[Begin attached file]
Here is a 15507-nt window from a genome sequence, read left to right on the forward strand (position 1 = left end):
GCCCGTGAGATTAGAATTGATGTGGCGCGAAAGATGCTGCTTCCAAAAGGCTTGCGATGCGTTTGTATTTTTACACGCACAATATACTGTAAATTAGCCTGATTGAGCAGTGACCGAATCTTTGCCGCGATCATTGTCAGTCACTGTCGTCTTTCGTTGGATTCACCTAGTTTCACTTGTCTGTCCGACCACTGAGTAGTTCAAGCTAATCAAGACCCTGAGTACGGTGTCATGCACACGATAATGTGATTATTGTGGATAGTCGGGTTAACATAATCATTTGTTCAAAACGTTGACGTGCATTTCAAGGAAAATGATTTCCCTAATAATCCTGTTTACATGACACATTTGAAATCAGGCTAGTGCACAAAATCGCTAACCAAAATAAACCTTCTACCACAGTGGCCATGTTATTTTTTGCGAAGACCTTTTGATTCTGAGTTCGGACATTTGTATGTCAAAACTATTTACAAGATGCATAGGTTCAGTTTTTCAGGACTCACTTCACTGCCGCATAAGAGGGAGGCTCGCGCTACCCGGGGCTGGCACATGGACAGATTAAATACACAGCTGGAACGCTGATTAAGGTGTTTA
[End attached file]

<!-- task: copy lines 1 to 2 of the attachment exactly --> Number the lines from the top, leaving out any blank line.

Here is a 15507-nt window from a genome sequence, read left to right on the forward strand (position 1 = left end):
GCCCGTGAGATTAGAATTGATGTGGCGCGAAAGATGCTGCTTCCAAAAGGCTTGCGATGCGTTTGTATTTTTACACGCACAATATACTGTAAATTAGCCTGATTGAGCAGTGACCGAATCTTTGCCGCGATCATTGTCAGTCACTGTCGTCTTTCGTTGGATTCACCTAGTTTCACTTGTCTGTCCGACCACTGAGTAGTTCAAGCTAATCAAGACCCTGAGTACGGTGTCATGCACACGATAATGTGATTATTGTGGATAGTCGGGTTAACATAATCATTTGTTCAAAACGTTGACGTGCATTTCAAGGAAAATGATTTCCCTAATAATCCTGTTTACATGACACATTTGAAATCAGGCTAGTGCACAAAATCGCTAACCAAAATAAACCTTCTACCACAGTGGCCATGTTATTTTTTGCGAAGACCTTTTGATTCTGAGTTCGGACATTTGTATGTCAAAACTATTTACAAGATGCATAGGTTCAGTTTTTCAGGACTCACTTCACTGCCGCATAAGAGGGAGGCTCGCGCTACCCGGGGCTGGCACATGGACAGATTAAATACACAGCTGGAACGCTGATTAAGGTGTTTA